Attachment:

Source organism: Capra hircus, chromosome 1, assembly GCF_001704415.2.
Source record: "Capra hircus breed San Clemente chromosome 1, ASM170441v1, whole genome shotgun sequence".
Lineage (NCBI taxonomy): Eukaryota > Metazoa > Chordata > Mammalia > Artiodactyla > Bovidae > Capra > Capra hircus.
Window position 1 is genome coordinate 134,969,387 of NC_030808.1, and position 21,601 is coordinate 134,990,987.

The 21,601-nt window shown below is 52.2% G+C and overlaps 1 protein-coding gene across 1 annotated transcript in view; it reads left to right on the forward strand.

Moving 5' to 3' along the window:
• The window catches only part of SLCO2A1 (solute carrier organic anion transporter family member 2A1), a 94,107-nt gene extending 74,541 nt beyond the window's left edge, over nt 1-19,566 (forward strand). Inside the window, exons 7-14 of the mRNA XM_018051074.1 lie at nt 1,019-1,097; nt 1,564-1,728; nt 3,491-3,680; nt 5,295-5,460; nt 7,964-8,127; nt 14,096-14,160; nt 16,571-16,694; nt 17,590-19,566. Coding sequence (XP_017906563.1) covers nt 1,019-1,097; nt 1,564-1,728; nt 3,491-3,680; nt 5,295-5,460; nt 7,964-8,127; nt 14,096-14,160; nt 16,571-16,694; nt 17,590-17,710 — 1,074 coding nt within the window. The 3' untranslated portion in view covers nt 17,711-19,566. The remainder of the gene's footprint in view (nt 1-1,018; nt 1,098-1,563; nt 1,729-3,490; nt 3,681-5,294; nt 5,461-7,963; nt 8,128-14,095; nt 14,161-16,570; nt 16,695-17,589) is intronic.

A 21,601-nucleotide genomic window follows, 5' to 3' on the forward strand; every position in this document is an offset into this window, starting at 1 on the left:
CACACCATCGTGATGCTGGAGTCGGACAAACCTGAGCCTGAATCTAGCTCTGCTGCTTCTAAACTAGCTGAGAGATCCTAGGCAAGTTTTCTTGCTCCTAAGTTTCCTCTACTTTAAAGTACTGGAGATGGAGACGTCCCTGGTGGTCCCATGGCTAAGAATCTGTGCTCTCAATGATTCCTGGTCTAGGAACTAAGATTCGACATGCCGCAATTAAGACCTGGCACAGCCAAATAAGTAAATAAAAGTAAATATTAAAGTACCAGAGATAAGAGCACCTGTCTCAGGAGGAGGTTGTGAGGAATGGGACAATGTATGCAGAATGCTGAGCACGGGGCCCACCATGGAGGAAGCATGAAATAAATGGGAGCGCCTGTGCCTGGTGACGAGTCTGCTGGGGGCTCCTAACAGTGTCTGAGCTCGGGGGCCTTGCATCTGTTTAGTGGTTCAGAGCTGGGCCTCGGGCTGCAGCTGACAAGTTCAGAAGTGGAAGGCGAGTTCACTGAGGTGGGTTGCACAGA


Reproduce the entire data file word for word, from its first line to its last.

Source organism: Capra hircus, chromosome 1, assembly GCF_001704415.2.
Source record: "Capra hircus breed San Clemente chromosome 1, ASM170441v1, whole genome shotgun sequence".
Lineage (NCBI taxonomy): Eukaryota > Metazoa > Chordata > Mammalia > Artiodactyla > Bovidae > Capra > Capra hircus.
Window position 1 is genome coordinate 134,969,387 of NC_030808.1, and position 21,601 is coordinate 134,990,987.

The 21,601-nt window shown below is 52.2% G+C and overlaps 1 protein-coding gene across 1 annotated transcript in view; it reads left to right on the forward strand.

Moving 5' to 3' along the window:
• The window catches only part of SLCO2A1 (solute carrier organic anion transporter family member 2A1), a 94,107-nt gene extending 74,541 nt beyond the window's left edge, over nt 1-19,566 (forward strand). Inside the window, exons 7-14 of the mRNA XM_018051074.1 lie at nt 1,019-1,097; nt 1,564-1,728; nt 3,491-3,680; nt 5,295-5,460; nt 7,964-8,127; nt 14,096-14,160; nt 16,571-16,694; nt 17,590-19,566. Coding sequence (XP_017906563.1) covers nt 1,019-1,097; nt 1,564-1,728; nt 3,491-3,680; nt 5,295-5,460; nt 7,964-8,127; nt 14,096-14,160; nt 16,571-16,694; nt 17,590-17,710 — 1,074 coding nt within the window. The 3' untranslated portion in view covers nt 17,711-19,566. The remainder of the gene's footprint in view (nt 1-1,018; nt 1,098-1,563; nt 1,729-3,490; nt 3,681-5,294; nt 5,461-7,963; nt 8,128-14,095; nt 14,161-16,570; nt 16,695-17,589) is intronic.

A 21,601-nucleotide genomic window follows, 5' to 3' on the forward strand; every position in this document is an offset into this window, starting at 1 on the left:
CACACCATCGTGATGCTGGAGTCGGACAAACCTGAGCCTGAATCTAGCTCTGCTGCTTCTAAACTAGCTGAGAGATCCTAGGCAAGTTTTCTTGCTCCTAAGTTTCCTCTACTTTAAAGTACTGGAGATGGAGACGTCCCTGGTGGTCCCATGGCTAAGAATCTGTGCTCTCAATGATTCCTGGTCTAGGAACTAAGATTCGACATGCCGCAATTAAGACCTGGCACAGCCAAATAAGTAAATAAAAGTAAATATTAAAGTACCAGAGATAAGAGCACCTGTCTCAGGAGGAGGTTGTGAGGAATGGGACAATGTATGCAGAATGCTGAGCACGGGGCCCACCATGGAGGAAGCATGAAATAAATGGGAGCGCCTGTGCCTGGTGACGAGTCTGCTGGGGGCTCCTAACAGTGTCTGAGCTCGGGGGCCTTGCATCTGTTTAGTGGTTCAGAGCTGGGCCTCGGGCTGCAGCTGACAAGTTCAGAAGTGGAAGGCGAGTTCACTGAGGTGGGTTGCACAGA